• The Associated Press writes that Kellogg "will step up efforts to reduce planet-warming emissions in its supply chain as part of a broader initiative designed to be more environmentally friendly.

    "Under the plan, the Battle Creek-based food products manufacturer will require key suppliers such as farms and mills to measure and publicly disclose their greenhouse gas outputs and targets for reducing them. The company said it will report annually on those emissions and include climate and deforestation policies in the company’s code of conduct for suppliers."


    • The Chicago Sun Times reports that Walgreen Co. "s expanding its Healthcare Clinic network into the Dallas-Forth Worth market. The Deerfield drugstore company opened its first clinic there July 28 and plans to open 13 more by the end of this year … The company has more than 400 Healthcare Clinics in 23 states and Washington, D.C."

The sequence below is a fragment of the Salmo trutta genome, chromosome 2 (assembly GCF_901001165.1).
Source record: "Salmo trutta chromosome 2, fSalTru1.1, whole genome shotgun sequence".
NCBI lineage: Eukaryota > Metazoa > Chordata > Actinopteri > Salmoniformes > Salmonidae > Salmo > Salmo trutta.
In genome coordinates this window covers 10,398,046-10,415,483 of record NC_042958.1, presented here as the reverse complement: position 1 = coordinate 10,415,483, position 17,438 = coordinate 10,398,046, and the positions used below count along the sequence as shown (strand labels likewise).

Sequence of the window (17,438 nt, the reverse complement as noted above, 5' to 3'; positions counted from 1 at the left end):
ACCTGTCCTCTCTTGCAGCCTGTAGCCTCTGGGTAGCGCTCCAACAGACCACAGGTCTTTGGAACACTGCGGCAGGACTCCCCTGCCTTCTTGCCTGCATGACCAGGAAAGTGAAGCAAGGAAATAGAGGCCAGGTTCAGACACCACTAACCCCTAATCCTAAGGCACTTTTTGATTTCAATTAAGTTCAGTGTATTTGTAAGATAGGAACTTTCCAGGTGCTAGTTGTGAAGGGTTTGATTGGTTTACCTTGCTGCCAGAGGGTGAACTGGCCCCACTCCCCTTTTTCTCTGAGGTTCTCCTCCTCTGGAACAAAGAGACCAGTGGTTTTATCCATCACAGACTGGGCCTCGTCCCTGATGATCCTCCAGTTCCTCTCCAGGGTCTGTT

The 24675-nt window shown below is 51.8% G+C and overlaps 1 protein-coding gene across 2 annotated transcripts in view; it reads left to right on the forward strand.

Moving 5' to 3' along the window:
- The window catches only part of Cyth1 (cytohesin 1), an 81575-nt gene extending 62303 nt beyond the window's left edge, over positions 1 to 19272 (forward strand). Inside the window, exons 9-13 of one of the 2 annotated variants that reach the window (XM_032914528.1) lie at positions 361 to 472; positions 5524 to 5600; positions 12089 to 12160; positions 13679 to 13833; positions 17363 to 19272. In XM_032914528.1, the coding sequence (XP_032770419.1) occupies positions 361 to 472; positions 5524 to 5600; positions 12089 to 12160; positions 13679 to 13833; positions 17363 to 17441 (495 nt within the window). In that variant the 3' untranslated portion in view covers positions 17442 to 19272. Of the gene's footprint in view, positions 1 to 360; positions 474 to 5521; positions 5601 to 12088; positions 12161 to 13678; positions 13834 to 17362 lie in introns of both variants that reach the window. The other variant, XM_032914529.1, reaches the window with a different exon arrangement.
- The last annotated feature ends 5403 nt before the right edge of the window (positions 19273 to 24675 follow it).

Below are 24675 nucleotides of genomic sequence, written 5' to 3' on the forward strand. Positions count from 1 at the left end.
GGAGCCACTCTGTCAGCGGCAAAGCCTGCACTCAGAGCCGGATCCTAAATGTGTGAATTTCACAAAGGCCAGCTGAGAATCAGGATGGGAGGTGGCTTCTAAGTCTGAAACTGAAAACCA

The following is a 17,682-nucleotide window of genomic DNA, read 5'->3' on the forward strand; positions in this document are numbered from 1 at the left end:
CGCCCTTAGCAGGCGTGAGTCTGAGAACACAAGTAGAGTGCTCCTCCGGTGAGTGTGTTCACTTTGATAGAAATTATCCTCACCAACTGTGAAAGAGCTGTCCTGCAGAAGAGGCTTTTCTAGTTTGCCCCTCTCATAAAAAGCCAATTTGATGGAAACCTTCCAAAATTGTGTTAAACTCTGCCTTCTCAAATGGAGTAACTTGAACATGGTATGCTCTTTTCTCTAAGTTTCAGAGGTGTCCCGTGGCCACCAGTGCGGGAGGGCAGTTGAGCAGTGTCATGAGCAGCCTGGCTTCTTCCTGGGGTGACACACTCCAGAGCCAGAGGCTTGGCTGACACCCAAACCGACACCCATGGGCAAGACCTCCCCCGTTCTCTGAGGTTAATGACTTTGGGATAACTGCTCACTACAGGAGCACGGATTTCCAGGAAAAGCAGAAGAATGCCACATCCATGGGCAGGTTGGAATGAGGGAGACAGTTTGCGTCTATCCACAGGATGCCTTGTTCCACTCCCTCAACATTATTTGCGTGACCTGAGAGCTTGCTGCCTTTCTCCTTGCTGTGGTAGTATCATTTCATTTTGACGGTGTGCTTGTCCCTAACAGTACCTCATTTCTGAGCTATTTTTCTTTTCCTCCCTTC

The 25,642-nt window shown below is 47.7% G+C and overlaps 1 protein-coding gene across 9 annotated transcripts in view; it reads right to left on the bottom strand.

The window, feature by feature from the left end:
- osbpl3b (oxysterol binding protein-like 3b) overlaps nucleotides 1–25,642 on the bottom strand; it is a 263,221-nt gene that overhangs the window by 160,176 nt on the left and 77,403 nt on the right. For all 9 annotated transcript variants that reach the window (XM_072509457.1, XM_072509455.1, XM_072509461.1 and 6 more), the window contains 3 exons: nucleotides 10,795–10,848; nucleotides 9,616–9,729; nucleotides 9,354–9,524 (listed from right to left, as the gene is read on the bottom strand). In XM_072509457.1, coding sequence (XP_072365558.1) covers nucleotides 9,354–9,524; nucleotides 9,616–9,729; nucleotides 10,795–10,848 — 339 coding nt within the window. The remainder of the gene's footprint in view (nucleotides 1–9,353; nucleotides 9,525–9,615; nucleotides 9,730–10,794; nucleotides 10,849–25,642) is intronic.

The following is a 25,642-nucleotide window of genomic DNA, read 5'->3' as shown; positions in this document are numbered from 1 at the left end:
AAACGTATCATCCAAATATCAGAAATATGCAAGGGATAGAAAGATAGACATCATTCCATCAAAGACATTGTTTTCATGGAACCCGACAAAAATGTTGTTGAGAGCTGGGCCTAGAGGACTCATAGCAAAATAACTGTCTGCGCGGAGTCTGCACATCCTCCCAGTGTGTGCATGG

• The Charlotte Observer reports that Lowes Foods "plans to close two Charlotte-area stores, as the supermarket chain continues shifting its store portfolio away from Charlotte … The company is also closing two supermarkets in Cary and West Jefferson."

    In 2012, the story notes, "Lowes Foods sharply reduced its presence in and around Charlotte by swapping stores with Harris Teeter. The company sold 10 stores to Harris Teeter, in exchange for six Harris Teeter locations in smaller markets such as Asheville and Gastonia and $26.5 million." One of the stores being closed was a Harris Teeter locations that switched to Lowes Foods.
    KC's View:

    Published on: August 14, 2014

    …will return.
    KC's View: